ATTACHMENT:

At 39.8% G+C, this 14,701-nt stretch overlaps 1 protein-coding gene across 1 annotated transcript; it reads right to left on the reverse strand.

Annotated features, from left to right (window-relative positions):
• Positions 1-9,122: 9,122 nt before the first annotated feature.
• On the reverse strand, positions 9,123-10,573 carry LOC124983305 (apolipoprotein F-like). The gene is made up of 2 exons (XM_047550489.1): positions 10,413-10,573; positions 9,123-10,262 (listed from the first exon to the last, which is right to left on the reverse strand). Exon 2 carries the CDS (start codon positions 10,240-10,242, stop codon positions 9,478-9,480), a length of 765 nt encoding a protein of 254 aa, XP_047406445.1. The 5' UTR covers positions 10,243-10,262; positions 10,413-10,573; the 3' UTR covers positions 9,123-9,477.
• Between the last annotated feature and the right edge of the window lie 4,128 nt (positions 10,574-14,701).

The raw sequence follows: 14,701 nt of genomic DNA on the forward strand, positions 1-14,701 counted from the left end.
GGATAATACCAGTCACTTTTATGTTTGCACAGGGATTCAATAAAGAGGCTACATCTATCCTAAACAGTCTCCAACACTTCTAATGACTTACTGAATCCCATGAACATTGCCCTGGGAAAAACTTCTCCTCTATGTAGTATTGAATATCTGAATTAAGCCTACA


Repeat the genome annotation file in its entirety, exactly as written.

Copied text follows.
At 39.8% G+C, this 14,701-nt stretch overlaps 1 protein-coding gene across 1 annotated transcript; it reads right to left on the reverse strand.

Annotated features, from left to right (window-relative positions):
• Positions 1-9,122: 9,122 nt before the first annotated feature.
• On the reverse strand, positions 9,123-10,573 carry LOC124983305 (apolipoprotein F-like). The gene is made up of 2 exons (XM_047550489.1): positions 10,413-10,573; positions 9,123-10,262 (listed from the first exon to the last, which is right to left on the reverse strand). Exon 2 carries the CDS (start codon positions 10,240-10,242, stop codon positions 9,478-9,480), a length of 765 nt encoding a protein of 254 aa, XP_047406445.1. The 5' UTR covers positions 10,243-10,262; positions 10,413-10,573; the 3' UTR covers positions 9,123-9,477.
• Between the last annotated feature and the right edge of the window lie 4,128 nt (positions 10,574-14,701).

The raw sequence follows: 14,701 nt of genomic DNA on the forward strand, positions 1-14,701 counted from the left end.
GGATAATACCAGTCACTTTTATGTTTGCACAGGGATTCAATAAAGAGGCTACATCTATCCTAAACAGTCTCCAACACTTCTAATGACTTACTGAATCCCATGAACATTGCCCTGGGAAAAACTTCTCCTCTATGTAGTATTGAATATCTGAATTAAGCCTACA